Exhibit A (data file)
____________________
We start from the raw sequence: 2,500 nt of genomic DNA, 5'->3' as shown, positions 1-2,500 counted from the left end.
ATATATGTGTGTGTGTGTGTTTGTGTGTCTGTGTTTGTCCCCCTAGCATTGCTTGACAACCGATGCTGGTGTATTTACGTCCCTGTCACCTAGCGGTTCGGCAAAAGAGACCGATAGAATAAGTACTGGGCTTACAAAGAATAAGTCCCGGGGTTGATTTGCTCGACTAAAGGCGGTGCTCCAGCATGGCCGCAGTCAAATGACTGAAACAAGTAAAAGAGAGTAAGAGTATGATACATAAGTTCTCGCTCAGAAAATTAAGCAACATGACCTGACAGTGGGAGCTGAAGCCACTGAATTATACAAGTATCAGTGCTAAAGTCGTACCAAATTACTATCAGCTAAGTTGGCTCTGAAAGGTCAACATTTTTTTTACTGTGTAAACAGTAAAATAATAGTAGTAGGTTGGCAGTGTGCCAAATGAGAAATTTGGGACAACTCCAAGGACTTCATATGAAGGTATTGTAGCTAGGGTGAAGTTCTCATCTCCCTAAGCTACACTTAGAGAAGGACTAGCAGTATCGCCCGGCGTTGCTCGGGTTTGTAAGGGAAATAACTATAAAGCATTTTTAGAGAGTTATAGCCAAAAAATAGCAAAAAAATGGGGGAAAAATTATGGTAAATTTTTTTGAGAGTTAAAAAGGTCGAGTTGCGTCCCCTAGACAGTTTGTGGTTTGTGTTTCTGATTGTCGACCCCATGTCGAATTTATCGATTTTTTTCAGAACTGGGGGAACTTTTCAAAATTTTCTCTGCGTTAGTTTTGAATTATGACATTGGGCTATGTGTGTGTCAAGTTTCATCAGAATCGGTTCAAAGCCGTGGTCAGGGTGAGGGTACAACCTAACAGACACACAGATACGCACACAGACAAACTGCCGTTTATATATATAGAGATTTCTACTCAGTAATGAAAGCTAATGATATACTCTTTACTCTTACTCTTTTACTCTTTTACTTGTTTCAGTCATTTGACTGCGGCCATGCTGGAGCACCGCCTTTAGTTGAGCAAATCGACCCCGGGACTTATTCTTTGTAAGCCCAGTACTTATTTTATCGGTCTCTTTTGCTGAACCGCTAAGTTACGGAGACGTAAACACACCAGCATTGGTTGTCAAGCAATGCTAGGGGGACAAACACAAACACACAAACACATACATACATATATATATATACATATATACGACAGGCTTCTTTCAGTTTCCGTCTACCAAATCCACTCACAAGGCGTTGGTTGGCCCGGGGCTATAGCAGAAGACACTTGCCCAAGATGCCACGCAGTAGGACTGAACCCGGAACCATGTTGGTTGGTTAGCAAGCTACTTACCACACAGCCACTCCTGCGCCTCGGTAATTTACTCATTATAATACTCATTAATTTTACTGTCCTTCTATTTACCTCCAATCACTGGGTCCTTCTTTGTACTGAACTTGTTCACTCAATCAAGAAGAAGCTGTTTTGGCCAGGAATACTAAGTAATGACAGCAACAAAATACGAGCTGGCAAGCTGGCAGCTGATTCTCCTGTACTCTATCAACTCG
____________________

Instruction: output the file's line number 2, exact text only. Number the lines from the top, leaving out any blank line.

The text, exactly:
ATATATGTGTGTGTGTGTGTTTGTGTGTCTGTGTTTGTCCCCCTAGCATTGCTTGACAACCGATGCTGGTGTATTTACGTCCCTGTCACCTAGCGGTTCGGCAAAAGAGACCGATAGAATAAGTACTGGGCTTACAAAGAATAAGTCCCGGGGTTGATTTGCTCGACTAAAGGCGGTGCTCCAGCATGGCCGCAGTCAAATGACTGAAACAAGTAAAAGAGAGTAAGAGTATGATACATAAGTTCTCGCTCAGAAAATTAAGCAACATGACCTGACAGTGGGAGCTGAAGCCACTGAATTATACAAGTATCAGTGCTAAAGTCGTACCAAATTACTATCAGCTAAGTTGGCTCTGAAAGGTCAACATTTTTTTTACTGTGTAAACAGTAAAATAATAGTAGTAGGTTGGCAGTGTGCCAAATGAGAAATTTGGGACAACTCCAAGGACTTCATATGAAGGTATTGTAGCTAGGGTGAAGTTCTCATCTCCCTAAGCTACACTTAGAGAAGGACTAGCAGTATCGCCCGGCGTTGCTCGGGTTTGTAAGGGAAATAACTATAAAGCATTTTTAGAGAGTTATAGCCAAAAAATAGCAAAAAAATGGGGGAAAAATTATGGTAAATTTTTTTGAGAGTTAAAAAGGTCGAGTTGCGTCCCCTAGACAGTTTGTGGTTTGTGTTTCTGATTGTCGACCCCATGTCGAATTTATCGATTTTTTTCAGAACTGGGGGAACTTTTCAAAATTTTCTCTGCGTTAGTTTTGAATTATGACATTGGGCTATGTGTGTGTCAAGTTTCATCAGAATCGGTTCAAAGCCGTGGTCAGGGTGAGGGTACAACCTAACAGACACACAGATACGCACACAGACAAACTGCCGTTTATATATATAGAGATTTCTACTCAGTAATGAAAGCTAATGATATACTCTTTACTCTTACTCTTTTACTCTTTTACTTGTTTCAGTCATTTGACTGCGGCCATGCTGGAGCACCGCCTTTAGTTGAGCAAATCGACCCCGGGACTTATTCTTTGTAAGCCCAGTACTTATTTTATCGGTCTCTTTTGCTGAACCGCTAAGTTACGGAGACGTAAACACACCAGCATTGGTTGTCAAGCAATGCTAGGGGGACAAACACAAACACACAAACACATACATACATATATATATATACATATATACGACAGGCTTCTTTCAGTTTCCGTCTACCAAATCCACTCACAAGGCGTTGGTTGGCCCGGGGCTATAGCAGAAGACACTTGCCCAAGATGCCACGCAGTAGGACTGAACCCGGAACCATGTTGGTTGGTTAGCAAGCTACTTACCACACAGCCACTCCTGCGCCTCGGTAATTTACTCATTATAATACTCATTAATTTTACTGTCCTTCTATTTACCTCCAATCACTGGGTCCTTCTTTGTACTGAACTTGTTCACTCAATCAAGAAGAAGCTGTTTTGGCCAGGAATACTAAGTAATGACAGCAACAAAATACGAGCTGGCAAGCTGGCAGCTGATTCTCCTGTACTCTATCAACTCG